Supplementary protection certificates

United Kingdom

More than one for the same product certainly - but who to? - and what about the damages?

In the last patent review we reported the Advocate General's Opinion in the European Court of Justice (ECJ) in Biogen -v- SmithKline Beecham Biologicals (SBB). The Court has adopted the Advocate General's Opinion.

The facts are as follows. Biogen is the holder of two European patents. The relevant product, Engerix-B, is sold by SBB under four Belgian marketing authorisations. Biogen required copies of those authorisations in order to apply for a Supplementary Protection Certificate (SPC). SBB refused to supply those copies. However SBB did provide copies of the marketing authorisations to the holder of other patents covering the product.

On application to it the ECJ held:-

  • Where a product is protected by a number of basic patents held by a number of patent holders each patent could be granted one SPC.

  • The regulations did not require the holder of a marketing authorisation to provide the patent holder with a copy.

  • Where the holder of a basic patent and a marketing authorisation were different and the product holder was unable to provide a copy of the authorisation, the application for an SPC could not be refused on that ground alone. It was open to the national authority granting the SPC to get a copy of the marketing authorisation from the national authority which issued it.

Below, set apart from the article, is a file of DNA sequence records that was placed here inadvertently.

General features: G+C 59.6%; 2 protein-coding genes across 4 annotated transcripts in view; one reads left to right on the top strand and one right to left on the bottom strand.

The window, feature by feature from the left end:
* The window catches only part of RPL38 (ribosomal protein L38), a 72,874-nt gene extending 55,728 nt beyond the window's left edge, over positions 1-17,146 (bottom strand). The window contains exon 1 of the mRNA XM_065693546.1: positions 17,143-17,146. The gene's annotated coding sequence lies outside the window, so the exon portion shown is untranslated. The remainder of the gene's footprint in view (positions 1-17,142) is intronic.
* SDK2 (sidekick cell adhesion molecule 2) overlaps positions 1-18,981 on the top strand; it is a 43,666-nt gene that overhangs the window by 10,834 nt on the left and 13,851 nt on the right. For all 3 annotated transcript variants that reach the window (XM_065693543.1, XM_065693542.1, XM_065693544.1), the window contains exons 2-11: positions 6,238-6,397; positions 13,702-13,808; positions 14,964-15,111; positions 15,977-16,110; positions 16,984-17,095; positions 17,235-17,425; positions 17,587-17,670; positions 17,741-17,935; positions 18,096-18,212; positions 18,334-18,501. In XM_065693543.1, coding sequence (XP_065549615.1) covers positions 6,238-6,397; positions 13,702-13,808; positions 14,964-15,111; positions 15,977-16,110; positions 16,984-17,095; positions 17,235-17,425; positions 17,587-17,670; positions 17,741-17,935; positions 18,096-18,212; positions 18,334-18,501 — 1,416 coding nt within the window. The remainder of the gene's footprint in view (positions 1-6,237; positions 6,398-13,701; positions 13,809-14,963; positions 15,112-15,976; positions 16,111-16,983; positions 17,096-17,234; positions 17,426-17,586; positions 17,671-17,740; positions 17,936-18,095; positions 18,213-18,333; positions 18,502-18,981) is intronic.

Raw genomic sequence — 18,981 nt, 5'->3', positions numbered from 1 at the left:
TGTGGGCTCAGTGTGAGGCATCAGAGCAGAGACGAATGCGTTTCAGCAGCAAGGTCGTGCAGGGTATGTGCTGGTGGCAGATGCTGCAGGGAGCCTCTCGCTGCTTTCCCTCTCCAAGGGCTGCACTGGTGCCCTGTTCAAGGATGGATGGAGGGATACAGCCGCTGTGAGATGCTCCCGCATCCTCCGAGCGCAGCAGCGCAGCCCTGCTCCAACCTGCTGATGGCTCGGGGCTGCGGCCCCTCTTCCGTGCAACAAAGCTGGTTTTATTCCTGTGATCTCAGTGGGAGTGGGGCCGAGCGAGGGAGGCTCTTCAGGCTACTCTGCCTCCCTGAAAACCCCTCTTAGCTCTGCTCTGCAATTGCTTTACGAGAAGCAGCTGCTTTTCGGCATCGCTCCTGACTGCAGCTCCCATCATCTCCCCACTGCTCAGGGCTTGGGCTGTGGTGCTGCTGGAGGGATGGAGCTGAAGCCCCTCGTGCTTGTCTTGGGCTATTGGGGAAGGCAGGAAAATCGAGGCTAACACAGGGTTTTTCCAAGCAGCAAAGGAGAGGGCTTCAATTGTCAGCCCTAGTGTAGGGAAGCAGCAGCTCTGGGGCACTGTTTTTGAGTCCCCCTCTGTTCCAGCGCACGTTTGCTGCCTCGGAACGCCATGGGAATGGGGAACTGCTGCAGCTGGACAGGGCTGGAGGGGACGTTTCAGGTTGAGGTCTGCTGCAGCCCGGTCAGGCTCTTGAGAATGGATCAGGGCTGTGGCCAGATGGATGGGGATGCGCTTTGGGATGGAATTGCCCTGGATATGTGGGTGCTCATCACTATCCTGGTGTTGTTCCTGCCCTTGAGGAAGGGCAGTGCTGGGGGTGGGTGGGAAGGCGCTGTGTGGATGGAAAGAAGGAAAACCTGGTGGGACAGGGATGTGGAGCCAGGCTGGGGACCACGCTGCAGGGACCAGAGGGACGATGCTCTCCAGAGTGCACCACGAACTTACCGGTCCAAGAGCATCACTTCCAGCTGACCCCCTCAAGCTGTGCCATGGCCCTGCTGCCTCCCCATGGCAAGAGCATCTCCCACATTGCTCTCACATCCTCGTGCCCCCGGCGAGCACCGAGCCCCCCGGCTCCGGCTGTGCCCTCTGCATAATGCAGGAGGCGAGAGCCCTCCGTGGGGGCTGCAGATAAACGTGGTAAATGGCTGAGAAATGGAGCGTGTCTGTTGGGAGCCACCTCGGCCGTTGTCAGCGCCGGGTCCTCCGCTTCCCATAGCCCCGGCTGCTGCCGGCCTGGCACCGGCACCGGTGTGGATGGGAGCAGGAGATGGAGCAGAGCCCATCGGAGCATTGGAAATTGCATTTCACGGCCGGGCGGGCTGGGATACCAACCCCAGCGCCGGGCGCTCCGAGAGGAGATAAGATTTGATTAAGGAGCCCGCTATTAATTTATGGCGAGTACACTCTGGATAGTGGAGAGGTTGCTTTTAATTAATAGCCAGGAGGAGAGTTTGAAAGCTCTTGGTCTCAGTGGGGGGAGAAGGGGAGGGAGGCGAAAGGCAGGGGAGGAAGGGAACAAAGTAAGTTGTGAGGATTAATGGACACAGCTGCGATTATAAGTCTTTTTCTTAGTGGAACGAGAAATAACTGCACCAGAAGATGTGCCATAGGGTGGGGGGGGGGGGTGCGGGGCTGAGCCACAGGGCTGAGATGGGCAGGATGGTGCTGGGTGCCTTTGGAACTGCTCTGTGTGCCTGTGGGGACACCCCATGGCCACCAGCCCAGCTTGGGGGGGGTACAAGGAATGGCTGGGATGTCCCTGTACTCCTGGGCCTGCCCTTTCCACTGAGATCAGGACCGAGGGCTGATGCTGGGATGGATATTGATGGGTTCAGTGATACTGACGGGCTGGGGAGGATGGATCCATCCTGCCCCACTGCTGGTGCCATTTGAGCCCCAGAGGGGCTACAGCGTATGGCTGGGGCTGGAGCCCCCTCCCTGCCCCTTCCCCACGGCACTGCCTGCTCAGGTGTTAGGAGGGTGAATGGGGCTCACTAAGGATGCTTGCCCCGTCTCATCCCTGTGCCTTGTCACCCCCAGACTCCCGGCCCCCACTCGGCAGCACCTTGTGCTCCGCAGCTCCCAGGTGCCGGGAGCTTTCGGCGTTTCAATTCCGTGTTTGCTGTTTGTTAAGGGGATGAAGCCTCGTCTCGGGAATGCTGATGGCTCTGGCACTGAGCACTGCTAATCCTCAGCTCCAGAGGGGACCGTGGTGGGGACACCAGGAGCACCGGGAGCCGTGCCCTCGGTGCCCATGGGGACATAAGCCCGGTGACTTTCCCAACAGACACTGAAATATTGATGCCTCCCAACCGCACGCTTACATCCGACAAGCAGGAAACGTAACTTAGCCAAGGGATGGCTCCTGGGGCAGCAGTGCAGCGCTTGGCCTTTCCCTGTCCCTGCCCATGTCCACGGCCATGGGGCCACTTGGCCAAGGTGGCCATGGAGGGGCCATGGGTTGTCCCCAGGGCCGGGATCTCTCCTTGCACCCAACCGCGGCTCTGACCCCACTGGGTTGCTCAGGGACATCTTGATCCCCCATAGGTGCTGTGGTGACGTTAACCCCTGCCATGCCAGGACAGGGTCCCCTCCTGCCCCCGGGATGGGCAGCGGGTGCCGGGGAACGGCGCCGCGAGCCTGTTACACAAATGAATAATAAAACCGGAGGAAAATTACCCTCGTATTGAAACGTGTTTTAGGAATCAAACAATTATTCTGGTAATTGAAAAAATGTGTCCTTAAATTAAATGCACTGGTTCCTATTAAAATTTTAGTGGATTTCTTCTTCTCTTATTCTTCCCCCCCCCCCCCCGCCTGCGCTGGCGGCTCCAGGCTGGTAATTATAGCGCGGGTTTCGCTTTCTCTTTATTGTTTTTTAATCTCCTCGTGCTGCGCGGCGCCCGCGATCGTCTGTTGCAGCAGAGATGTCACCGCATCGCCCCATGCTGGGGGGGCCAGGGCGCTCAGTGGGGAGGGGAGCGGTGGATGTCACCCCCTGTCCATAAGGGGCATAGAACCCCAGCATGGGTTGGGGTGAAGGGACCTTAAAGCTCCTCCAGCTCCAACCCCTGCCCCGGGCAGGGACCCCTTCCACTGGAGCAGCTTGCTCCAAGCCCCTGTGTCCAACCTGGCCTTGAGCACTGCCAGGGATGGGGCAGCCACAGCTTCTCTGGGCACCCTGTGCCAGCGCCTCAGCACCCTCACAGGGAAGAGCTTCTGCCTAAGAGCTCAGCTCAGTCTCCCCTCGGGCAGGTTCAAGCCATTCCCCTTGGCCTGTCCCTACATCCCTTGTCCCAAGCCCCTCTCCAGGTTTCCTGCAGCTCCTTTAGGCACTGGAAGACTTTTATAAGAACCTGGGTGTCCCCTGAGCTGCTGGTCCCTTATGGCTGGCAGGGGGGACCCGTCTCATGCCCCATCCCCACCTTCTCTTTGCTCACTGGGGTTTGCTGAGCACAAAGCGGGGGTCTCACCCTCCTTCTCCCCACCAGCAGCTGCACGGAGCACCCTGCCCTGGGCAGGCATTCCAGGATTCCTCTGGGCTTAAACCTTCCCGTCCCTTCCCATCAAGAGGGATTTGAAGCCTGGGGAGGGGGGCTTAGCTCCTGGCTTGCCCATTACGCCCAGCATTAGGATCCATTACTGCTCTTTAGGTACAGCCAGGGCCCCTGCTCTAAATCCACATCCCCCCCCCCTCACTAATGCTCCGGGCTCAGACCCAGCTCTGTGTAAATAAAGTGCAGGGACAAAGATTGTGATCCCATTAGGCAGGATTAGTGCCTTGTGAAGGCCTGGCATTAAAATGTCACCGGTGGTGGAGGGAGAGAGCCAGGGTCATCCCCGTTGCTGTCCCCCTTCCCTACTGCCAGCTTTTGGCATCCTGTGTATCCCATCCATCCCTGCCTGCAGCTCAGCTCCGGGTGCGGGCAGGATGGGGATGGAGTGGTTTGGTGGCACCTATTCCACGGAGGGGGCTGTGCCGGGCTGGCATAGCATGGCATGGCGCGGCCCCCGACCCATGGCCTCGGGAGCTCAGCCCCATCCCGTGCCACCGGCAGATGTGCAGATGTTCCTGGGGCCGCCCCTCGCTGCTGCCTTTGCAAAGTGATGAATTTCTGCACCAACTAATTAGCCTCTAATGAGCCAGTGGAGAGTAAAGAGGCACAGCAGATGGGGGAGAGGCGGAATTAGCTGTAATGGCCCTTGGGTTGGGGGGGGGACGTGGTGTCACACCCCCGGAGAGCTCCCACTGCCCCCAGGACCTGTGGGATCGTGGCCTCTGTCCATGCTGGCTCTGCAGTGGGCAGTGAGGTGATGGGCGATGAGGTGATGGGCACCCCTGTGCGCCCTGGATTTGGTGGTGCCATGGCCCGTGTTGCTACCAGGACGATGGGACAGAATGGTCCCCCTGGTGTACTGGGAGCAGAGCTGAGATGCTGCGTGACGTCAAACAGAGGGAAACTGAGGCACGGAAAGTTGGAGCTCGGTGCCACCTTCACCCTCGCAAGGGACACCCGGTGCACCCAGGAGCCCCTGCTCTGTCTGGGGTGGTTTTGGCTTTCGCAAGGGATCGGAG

This decision raises the question as to what is the position if a pharmaceutical group has made a number of inventions which are embodied in a single pharmaceutical product and the patents are held by a number of different companies in the group, who have perhaps invented the different features, or just applied for the individual patents, or into whose names the patents have perhaps been transferred, simply so that a number of SPCs can be sought? Would SPCs be granted to each company? Ones instinctive reaction is "No" - but on reflection on the ECJ's decision "Why not?" And for a valuable product in suitable circumstances the cost of such an application might be well worthwhile, even if only because the threat of the grant of an SPC might deter competition, just as the existence of UK patent extension proceedings in the past deterred competition.

But of course if they are worried about damages for infringement the companies concerned will have to be careful to see that appropriate licences or appropriate company structures are in place to ensure that they will be able to recover damages, at least in England, following the Court of Appeal's decision in Gerber -v- Lectra (Reported in the 1997 UK Patent Review) confirming that the patentee's loss must be strictly proved.

Supplementary Protection Certificates - but not from a clinical trial

In the BTG Limited's Application the Comptroller held that a clinical trial authorisation, which was only an authorisation to carry out the particular trial, and which did not comply with the requirements of Directive 65/65/EEC or 81/85/EEC, as required by Article 3 of Regulation 1768/92, and did not contain the required summary of product characteristics, was not an authorisation which could be used as the basis of an application for a Supplementary Protection Certificate.